Advice for women
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FOR THE LOVE OF PETS
Very few things can help us thru a hard time then loving and taking care of a pet.
There are not too many people in this country who don't have or at least like household pets. Actually, the word household pet used to mean either a cat or a dog, but today it could be anything from a 12 foot snake, to a fruit bat, hanging upside down in the attic. Pets have been in our lives for a long time in fact, some people don't even claim their pets as an animal anymore but a member of the family. I know I have had pets all of my life and I have loved every one of them. I also thought it was important to raise my children with pets because I believe that a child brought up loving an animal, will grow up being a kind hearted person.
Pets have been helping humans for as long as anyone can remember. They help lead the blind, they protect their families, they search for the lost, and even one courageous kitty almost died to save her litter of kittens. Many good hearted souls take animals in all shapes and sizes to senior citizen homes to cheer the elderly and give them something to look forward to every week. They warm our hearts and mend our souls and all they ask for is a warm place to sleep, something to eat, and a doctor visit if they get sick.
When Jill separated from her husband, she was having a really hard time of it. She was hoping it was only temporary but as weeks turned into months, it did not look like reconciliation was going to be in the future for Jill and her husband. After awhile, Jill started showing the classic signs of depression. She was crying all the time and she started withdrawing from her family and friends. She claimed to have lost her zest for living, and didn't care about anything, one way or another.
Then one day she saw an add in the paper for "free kittens." When Jill separated, she left her cat behind because it was actually her husband's cat. So after work she went to look at them and wound up bringing two kitties' home. She fell in love with them instantly and within days, her depression started to lift. She didn't feel so alone anymore, and there was someone waiting for her when she got home from work everyday. They were a great "drug free" solution to her depression.
Jill's story is just one of the many happy stories that people share about their pets. Many studies over the past 20 years have documented the positive power of pets have on our mental and physical health. A 1993 study in the Harvard Health Letter claims pets also help benefit: lower blood pressure, heart rate, and anxiety levels. The report also points to the fact that companion animals have more consistent behavior than their human counterparts because they offer their owner unconditional love.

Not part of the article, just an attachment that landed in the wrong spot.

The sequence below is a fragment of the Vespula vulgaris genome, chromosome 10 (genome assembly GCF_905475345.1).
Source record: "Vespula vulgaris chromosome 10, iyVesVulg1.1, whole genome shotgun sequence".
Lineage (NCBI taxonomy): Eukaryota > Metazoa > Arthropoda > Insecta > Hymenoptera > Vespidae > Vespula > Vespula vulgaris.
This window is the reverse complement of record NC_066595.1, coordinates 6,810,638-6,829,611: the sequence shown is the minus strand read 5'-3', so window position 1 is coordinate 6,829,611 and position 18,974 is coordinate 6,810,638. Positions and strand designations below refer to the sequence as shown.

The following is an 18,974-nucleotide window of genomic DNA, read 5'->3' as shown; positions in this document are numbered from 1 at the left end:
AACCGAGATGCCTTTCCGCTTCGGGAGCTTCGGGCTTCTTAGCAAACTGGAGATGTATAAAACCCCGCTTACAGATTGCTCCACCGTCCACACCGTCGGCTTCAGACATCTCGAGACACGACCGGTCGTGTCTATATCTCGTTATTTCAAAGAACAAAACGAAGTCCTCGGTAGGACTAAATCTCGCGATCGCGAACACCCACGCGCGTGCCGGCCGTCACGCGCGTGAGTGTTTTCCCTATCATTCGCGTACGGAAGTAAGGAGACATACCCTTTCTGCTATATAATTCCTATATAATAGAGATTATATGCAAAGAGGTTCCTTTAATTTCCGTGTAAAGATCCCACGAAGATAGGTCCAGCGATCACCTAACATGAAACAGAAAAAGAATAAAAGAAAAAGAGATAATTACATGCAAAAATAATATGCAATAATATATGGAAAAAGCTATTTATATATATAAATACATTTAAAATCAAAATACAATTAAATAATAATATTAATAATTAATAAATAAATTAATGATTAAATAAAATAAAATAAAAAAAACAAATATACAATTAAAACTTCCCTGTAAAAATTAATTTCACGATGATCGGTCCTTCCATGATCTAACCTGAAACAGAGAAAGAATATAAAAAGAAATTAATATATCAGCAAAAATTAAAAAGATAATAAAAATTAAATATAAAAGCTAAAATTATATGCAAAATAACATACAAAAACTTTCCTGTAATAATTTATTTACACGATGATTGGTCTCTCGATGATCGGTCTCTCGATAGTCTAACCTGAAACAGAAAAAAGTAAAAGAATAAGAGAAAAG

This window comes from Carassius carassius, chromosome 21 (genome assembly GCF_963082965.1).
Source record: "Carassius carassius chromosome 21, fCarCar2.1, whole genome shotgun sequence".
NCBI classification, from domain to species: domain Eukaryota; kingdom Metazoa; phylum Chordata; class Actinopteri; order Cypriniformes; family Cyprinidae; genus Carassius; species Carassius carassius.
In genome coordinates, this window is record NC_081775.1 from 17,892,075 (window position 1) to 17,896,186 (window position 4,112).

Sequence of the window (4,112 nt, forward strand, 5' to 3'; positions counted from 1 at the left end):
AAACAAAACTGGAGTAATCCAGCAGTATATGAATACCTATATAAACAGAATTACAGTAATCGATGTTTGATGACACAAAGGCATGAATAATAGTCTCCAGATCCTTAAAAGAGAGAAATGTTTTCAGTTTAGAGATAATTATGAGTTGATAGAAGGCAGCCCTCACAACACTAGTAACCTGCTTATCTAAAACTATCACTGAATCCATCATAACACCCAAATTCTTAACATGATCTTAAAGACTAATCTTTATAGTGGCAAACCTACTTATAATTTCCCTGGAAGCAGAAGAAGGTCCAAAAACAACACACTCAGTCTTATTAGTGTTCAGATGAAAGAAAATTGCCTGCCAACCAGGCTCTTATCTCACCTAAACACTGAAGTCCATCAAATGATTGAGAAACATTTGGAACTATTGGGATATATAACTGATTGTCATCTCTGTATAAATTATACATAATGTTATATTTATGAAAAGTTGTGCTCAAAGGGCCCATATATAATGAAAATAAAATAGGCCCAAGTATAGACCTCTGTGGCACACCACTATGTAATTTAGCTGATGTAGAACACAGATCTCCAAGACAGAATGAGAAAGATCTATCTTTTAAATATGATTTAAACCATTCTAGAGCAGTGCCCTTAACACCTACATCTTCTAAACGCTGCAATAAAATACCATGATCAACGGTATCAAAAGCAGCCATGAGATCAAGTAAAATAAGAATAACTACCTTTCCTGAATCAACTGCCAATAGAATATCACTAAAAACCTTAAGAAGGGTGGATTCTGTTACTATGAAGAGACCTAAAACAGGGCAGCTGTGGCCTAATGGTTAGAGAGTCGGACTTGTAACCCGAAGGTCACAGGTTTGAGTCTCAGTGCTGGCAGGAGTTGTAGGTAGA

Unlike well-meaning friends and family, who often choose sides and offer "helpful" unsolicited advice to individuals who are in the throes of separation and divorce, animals are non-judgmental. "If you have the best day you've ever had, your dog will be there for you 100%," says Eric Cline, Canadian director of the Grief Recovery Institute. "Conversely, if you've just had the worst day you've ever had, your pet will still be there. Better still -- they're intuitive. They seem to know immediately when you've had a rotten day."
There have been no actual studies specifically on how pets help people going through a divorce, but it makes sense that if pets can help people with other health issues, why not divorce too? "There is no doubt, that dogs can play a major role in guiding us safely through rocky periods in our lives," claims Karen Allen, PhD, a researcher at the School of Medical & Biological Sciences, State of New York University at Buffalo, asked a group of women (admittedly, all self-described dog-lovers) to relate how dogs had influenced their lives. All of the participants mentioned ways in which they believed their pets had assisted them through events involving change or transition, including divorce and death of a spouse. "Several women in this group offered numerous examples of how their dogs provided a unique kind of support in times of divorce, in situations with co-workers, and in events involving illness," Allen reports. "A recurring theme was the use of imagery of the dog in times of high stress, and there were consistent reports that when the dog was imagined, obstacles appeared less daunting and difficult tasks more possible."
Dogs, cats, horses, just about anything covered in fur and has anywhere between two to four legs, provide the emotional support for their human caretakers when they find themselves in an emotionally hard time. There is just no way someone can stay depressed when they have to tend to their pets. Just walking their dog and feeding him or her will lift one's spirits for a little while. Pets give people something to focus on other than themselves and their own pain. Pet give us a sense of stability and continuity in our lives.
For those who don't have children, their pets become their extended family. Many women who go through a divorce really depend on the love of their pets. I know I couldn't have gone through my divorce without my three cats. Taking care of them and caring for a sick kitty is what kept me from doing something stupid. No matter what, we love our animals, and thankfully they love us.